The title should be less "How to Be Alone" and more "Why Enjoying Being Alone Doesn't Make You a Psycho." Heavy on philosophy and historical examples and literary references. Light on practical advice. Geared more toward people who find themselves alone and don't like it, or people who are perplexed by a friend or loved one who enjoys solitude. ...more
Elizabeth A
"How have we arrived, in the relatively prosperous developed world at least, at a cultural moment which values autonomy, personal freedom, fulfillment and human rights, and above all individualism, more highly than they have ever been valued before in human history, but at the same time those autonomous, free, self-fulfilling individuals are terrified of being alone with themselves?"

I'm a School of Life fan, so I expect to slowly make my way through all their books and videos. This book was larg
Vic Van
May 13, 2018 rated it it was amazing
I did not read this because I need to learn how to be alone. I love being on my own, outside or at home. I do not mind it one bit. But as the author suggests, people who seem to enjoy being on their own or alone, tend to be regarded as a little awkward. People regularly ask me why I go hiking on my own, for instance. As I set out for another Sunday walk all on my own, someone asked me recently: is your desire to be alone so strong? I was ashamed to tell her: yes, in fact it is. But this book sor ...more
Chris Tutolo
There were both fascinating and unsurprising parts of this book. It just so happens that the fascinating parts derive not from Maitland's prose but by the considerable amount of excerpts she used between original writing. I can say that this was a book that produced a strong desire in me to read more from all the authors that seem to have inspired her. ...more
Udit Nair
Apr 01, 2020 rated it really liked it
I am somebody who completely embraces the solitude and I often find peace with it. And as a result this book naturally attracted me. In the first part of the book author goes on to describe about the personal experiences with solitude over the years. Then she goes on to narrate the cultural and historical instances of solitude vis a vis the community driven life spaces. The first part of the book presents solitude as something which is not much appreciated by the society. As the author says all ...more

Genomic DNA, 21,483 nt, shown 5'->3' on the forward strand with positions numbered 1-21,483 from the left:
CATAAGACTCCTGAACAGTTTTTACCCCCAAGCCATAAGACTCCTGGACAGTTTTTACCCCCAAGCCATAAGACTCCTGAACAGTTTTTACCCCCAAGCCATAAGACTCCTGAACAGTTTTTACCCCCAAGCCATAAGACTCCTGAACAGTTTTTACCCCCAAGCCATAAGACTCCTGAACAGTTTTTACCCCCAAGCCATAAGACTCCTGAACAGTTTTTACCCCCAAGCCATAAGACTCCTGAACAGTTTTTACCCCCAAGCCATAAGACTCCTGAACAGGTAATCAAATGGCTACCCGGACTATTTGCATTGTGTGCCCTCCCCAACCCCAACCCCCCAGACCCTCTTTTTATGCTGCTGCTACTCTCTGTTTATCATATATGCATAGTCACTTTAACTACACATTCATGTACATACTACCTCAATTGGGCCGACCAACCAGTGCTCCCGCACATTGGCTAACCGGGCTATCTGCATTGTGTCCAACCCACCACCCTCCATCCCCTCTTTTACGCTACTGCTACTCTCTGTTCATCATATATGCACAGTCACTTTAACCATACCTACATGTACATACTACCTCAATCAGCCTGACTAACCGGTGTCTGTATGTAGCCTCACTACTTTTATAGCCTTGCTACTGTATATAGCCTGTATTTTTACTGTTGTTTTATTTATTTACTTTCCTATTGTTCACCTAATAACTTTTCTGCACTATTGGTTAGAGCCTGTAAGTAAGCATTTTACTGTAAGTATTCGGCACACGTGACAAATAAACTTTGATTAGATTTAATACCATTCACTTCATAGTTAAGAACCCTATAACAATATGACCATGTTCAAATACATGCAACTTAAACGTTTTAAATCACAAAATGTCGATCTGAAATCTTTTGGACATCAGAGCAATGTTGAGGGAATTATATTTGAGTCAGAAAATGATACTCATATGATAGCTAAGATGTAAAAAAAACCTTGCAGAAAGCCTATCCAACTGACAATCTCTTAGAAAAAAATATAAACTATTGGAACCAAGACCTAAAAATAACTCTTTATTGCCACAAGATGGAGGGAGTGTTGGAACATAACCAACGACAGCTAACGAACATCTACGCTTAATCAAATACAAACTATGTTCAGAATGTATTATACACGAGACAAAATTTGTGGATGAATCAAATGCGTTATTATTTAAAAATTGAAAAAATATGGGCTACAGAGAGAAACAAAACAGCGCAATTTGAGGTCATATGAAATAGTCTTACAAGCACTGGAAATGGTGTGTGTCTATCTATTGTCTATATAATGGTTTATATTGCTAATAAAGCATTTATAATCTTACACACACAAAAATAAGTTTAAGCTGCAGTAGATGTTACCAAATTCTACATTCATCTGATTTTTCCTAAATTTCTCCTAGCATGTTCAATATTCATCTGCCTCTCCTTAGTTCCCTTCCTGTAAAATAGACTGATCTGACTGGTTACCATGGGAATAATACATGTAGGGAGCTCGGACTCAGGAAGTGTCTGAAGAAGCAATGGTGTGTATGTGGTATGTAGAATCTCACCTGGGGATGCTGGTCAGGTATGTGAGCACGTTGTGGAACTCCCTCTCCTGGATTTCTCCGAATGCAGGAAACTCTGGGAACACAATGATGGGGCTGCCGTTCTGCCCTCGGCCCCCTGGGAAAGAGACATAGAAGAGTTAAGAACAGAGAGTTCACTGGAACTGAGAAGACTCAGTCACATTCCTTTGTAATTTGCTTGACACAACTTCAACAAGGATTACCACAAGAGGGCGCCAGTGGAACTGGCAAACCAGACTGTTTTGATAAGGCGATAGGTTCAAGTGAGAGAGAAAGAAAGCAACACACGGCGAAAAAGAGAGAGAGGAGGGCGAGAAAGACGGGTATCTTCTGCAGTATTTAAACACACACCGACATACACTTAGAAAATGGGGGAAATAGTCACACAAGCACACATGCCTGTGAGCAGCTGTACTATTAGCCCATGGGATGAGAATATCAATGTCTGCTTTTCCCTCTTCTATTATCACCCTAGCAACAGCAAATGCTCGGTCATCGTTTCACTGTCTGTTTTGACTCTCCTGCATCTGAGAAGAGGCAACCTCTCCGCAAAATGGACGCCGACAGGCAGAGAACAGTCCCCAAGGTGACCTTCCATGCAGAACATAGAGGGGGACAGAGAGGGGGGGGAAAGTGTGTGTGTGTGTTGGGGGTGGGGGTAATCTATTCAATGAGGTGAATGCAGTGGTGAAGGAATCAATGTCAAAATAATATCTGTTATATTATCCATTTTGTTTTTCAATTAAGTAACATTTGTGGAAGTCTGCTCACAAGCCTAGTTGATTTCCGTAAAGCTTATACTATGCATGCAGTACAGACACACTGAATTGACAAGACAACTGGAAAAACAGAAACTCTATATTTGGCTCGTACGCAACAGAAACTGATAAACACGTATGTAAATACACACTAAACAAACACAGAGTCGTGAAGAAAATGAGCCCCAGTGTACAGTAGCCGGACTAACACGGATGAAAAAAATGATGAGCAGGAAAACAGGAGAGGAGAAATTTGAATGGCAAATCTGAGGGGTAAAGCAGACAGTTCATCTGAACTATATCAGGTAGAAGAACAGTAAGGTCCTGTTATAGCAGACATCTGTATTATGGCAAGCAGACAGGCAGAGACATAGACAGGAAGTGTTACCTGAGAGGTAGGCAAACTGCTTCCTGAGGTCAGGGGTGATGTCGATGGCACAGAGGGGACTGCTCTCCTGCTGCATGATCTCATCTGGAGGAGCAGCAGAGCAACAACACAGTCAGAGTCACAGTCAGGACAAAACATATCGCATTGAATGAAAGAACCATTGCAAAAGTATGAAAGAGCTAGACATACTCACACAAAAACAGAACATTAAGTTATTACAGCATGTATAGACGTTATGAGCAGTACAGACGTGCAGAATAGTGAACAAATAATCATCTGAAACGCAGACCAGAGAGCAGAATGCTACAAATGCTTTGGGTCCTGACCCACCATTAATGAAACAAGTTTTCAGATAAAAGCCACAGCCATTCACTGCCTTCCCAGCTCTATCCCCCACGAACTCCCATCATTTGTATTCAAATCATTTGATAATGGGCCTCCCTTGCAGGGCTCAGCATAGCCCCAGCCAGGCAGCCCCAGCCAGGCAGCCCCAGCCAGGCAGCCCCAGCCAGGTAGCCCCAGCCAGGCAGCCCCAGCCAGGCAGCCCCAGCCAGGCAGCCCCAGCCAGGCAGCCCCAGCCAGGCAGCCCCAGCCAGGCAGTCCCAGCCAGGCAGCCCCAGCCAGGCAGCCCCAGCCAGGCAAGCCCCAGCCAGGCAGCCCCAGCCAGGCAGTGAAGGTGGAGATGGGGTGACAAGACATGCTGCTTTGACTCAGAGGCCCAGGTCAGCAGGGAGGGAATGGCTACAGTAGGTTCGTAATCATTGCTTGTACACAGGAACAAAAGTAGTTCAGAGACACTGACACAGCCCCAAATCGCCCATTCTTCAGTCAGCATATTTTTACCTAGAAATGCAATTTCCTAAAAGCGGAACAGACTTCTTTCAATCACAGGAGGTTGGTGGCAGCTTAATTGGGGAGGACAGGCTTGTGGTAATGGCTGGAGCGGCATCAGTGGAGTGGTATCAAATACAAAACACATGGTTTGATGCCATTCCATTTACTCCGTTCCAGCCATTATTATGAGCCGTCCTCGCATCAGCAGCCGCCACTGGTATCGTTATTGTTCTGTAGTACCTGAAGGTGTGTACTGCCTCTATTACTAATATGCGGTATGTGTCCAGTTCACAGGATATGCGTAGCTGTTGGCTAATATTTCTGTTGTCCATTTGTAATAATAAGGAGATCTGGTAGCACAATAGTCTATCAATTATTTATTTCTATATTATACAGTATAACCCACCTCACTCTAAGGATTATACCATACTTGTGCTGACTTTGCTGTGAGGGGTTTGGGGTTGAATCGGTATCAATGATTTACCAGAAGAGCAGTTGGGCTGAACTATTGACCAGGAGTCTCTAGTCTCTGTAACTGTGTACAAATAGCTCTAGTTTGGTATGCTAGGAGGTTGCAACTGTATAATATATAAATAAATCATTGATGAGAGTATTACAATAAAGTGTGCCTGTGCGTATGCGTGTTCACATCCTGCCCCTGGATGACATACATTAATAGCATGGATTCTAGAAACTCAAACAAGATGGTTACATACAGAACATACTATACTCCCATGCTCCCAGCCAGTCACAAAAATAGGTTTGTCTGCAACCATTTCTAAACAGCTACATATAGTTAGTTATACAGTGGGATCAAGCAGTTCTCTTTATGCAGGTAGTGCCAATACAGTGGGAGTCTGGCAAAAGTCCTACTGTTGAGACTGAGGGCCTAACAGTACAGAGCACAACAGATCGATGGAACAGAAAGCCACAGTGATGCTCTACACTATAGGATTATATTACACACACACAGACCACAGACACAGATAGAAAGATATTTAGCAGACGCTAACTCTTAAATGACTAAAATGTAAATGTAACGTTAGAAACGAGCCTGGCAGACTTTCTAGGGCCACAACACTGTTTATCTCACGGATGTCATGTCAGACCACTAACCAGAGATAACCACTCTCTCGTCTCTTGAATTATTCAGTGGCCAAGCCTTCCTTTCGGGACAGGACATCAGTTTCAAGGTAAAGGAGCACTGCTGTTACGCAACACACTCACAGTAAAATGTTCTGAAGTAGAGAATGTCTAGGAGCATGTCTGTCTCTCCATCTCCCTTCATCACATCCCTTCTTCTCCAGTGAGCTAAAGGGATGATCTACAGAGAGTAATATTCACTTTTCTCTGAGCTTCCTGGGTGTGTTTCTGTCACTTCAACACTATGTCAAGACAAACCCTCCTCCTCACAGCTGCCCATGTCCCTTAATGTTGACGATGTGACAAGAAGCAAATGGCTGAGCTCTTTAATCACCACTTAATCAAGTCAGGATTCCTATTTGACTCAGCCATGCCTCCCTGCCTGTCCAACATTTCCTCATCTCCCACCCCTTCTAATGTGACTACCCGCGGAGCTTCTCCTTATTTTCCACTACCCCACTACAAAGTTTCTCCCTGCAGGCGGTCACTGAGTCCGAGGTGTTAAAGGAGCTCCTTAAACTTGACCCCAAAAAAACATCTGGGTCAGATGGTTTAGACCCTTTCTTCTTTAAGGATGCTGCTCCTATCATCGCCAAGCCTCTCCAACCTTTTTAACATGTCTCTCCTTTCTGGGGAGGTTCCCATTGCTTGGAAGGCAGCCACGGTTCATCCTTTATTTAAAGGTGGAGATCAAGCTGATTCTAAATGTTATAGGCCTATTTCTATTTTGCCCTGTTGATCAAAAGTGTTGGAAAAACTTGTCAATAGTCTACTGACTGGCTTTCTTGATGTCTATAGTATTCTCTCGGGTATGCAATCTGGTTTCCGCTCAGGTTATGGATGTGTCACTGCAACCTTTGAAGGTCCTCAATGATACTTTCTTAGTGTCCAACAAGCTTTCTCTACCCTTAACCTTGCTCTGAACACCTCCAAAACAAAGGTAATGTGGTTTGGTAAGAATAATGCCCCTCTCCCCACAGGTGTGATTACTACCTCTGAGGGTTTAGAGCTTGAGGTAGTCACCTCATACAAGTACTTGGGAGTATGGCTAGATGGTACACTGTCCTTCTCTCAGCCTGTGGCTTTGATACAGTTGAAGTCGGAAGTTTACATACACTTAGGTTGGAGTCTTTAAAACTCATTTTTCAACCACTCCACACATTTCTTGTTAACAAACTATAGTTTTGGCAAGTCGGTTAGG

Aseem Kaul
Jan 18, 2015 rated it it was ok
Shelves: non-fiction
A disappointing read. It may be just that I'm too comfortable with solitude to appreciate this book - like someone in grad school reading a nursery primer - but Sara Maitland's book struck me as both saying too little and too much. On the one hand, I found Ms. Maitland's obsession with justifying one's own solitude to other people bizarre and misguided - surely the first step to being alone is learning not to care what other people think of you. Moreover, Ms. Maitland seems confused about what s ...more
ياسمين خليفة
Dec 01, 2014 rated it really liked it
This is one of the most interesting books I've ever read. It debunks the myths that solitude is not "natural" , or that people who like to be alone are bad ,mad or sad. It claims that solitude is very healthy increases creativity, make people more peaceful and attuned to nature , make our relationship with god stronger and make us able to think clearly and discover ourselves. ...more
"Think about it for a moment. It is truly very odd.
…We live in a society which sees high self-esteem as a proof of well-being, but we do not want to be intimate with this admirable and desirable person.
We see moral and social conventions as inhibitions on our personal freedoms, and yet we are frightened of anyone who goes away from the crowd and develops ‘eccentric’ habits.
…We think we are unique, special and deserving of happiness, but we are terrified of being alone.”
p. 20

I don’t have much tr
Jul 09, 2015 rated it it was amazing